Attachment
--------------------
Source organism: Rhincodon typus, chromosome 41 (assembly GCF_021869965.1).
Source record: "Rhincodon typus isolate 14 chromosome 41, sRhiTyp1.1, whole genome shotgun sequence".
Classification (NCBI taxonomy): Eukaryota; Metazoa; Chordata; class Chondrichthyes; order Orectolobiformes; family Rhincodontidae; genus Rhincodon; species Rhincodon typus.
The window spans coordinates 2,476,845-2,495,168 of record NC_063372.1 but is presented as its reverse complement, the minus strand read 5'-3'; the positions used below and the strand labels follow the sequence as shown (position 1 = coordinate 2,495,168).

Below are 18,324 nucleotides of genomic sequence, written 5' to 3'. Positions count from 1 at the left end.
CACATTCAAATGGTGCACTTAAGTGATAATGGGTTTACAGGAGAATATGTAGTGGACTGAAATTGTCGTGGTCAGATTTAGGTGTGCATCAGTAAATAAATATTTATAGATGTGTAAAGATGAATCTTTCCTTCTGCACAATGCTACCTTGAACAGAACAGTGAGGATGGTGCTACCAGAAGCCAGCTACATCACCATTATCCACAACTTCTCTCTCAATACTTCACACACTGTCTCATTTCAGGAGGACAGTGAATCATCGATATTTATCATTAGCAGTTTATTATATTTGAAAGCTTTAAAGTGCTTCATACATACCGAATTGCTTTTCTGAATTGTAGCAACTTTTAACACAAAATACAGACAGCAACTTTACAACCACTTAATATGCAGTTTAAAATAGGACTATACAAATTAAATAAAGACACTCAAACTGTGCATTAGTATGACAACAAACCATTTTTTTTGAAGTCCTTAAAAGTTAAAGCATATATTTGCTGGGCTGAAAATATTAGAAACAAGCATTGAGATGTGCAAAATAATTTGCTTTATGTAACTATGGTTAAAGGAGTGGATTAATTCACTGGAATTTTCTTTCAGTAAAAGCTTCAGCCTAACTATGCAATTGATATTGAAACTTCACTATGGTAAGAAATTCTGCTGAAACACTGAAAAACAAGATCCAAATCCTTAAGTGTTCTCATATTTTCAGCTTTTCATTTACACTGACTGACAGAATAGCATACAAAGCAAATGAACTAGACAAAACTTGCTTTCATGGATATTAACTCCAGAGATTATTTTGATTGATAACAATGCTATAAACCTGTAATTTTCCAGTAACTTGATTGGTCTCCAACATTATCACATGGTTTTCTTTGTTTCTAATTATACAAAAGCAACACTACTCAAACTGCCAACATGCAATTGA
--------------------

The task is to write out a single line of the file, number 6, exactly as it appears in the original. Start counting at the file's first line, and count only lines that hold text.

CACATTCAAATGGTGCACTTAAGTGATAATGGGTTTACAGGAGAATATGTAGTGGACTGAAATTGTCGTGGTCAGATTTAGGTGTGCATCAGTAAATAAATATTTATAGATGTGTAAAGATGAATCTTTCCTTCTGCACAATGCTACCTTGAACAGAACAGTGAGGATGGTGCTACCAGAAGCCAGCTACATCACCATTATCCACAACTTCTCTCTCAATACTTCACACACTGTCTCATTTCAGGAGGACAGTGAATCATCGATATTTATCATTAGCAGTTTATTATATTTGAAAGCTTTAAAGTGCTTCATACATACCGAATTGCTTTTCTGAATTGTAGCAACTTTTAACACAAAATACAGACAGCAACTTTACAACCACTTAATATGCAGTTTAAAATAGGACTATACAAATTAAATAAAGACACTCAAACTGTGCATTAGTATGACAACAAACCATTTTTTTTGAAGTCCTTAAAAGTTAAAGCATATATTTGCTGGGCTGAAAATATTAGAAACAAGCATTGAGATGTGCAAAATAATTTGCTTTATGTAACTATGGTTAAAGGAGTGGATTAATTCACTGGAATTTTCTTTCAGTAAAAGCTTCAGCCTAACTATGCAATTGATATTGAAACTTCACTATGGTAAGAAATTCTGCTGAAACACTGAAAAACAAGATCCAAATCCTTAAGTGTTCTCATATTTTCAGCTTTTCATTTACACTGACTGACAGAATAGCATACAAAGCAAATGAACTAGACAAAACTTGCTTTCATGGATATTAACTCCAGAGATTATTTTGATTGATAACAATGCTATAAACCTGTAATTTTCCAGTAACTTGATTGGTCTCCAACATTATCACATGGTTTTCTTTGTTTCTAATTATACAAAAGCAACACTACTCAAACTGCCAACATGCAATTGA